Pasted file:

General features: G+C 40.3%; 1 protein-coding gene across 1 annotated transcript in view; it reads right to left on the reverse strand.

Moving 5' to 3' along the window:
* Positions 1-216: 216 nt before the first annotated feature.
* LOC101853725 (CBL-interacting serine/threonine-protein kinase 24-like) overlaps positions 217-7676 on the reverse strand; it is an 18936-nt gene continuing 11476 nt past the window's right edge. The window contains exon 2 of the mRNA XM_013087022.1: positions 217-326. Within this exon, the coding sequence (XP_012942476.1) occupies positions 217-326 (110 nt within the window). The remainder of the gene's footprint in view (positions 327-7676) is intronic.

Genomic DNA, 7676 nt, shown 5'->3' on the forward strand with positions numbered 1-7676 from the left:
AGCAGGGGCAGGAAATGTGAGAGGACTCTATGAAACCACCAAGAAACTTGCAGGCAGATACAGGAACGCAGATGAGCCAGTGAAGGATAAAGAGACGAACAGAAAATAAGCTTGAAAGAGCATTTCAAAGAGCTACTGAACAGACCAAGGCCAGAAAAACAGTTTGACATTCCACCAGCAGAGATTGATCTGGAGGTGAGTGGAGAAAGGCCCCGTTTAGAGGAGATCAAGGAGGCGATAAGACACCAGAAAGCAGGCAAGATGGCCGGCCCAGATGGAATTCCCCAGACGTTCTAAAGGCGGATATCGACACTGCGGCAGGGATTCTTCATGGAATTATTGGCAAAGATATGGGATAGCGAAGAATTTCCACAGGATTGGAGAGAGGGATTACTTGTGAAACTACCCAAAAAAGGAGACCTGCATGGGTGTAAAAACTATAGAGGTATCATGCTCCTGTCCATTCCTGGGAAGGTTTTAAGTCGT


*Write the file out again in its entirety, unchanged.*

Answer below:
General features: G+C 40.3%; 1 protein-coding gene across 1 annotated transcript in view; it reads right to left on the reverse strand.

Moving 5' to 3' along the window:
* Positions 1-216: 216 nt before the first annotated feature.
* LOC101853725 (CBL-interacting serine/threonine-protein kinase 24-like) overlaps positions 217-7676 on the reverse strand; it is an 18936-nt gene continuing 11476 nt past the window's right edge. The window contains exon 2 of the mRNA XM_013087022.1: positions 217-326. Within this exon, the coding sequence (XP_012942476.1) occupies positions 217-326 (110 nt within the window). The remainder of the gene's footprint in view (positions 327-7676) is intronic.

Genomic DNA, 7676 nt, shown 5'->3' on the forward strand with positions numbered 1-7676 from the left:
AGCAGGGGCAGGAAATGTGAGAGGACTCTATGAAACCACCAAGAAACTTGCAGGCAGATACAGGAACGCAGATGAGCCAGTGAAGGATAAAGAGACGAACAGAAAATAAGCTTGAAAGAGCATTTCAAAGAGCTACTGAACAGACCAAGGCCAGAAAAACAGTTTGACATTCCACCAGCAGAGATTGATCTGGAGGTGAGTGGAGAAAGGCCCCGTTTAGAGGAGATCAAGGAGGCGATAAGACACCAGAAAGCAGGCAAGATGGCCGGCCCAGATGGAATTCCCCAGACGTTCTAAAGGCGGATATCGACACTGCGGCAGGGATTCTTCATGGAATTATTGGCAAAGATATGGGATAGCGAAGAATTTCCACAGGATTGGAGAGAGGGATTACTTGTGAAACTACCCAAAAAAGGAGACCTGCATGGGTGTAAAAACTATAGAGGTATCATGCTCCTGTCCATTCCTGGGAAGGTTTTAAGTCGT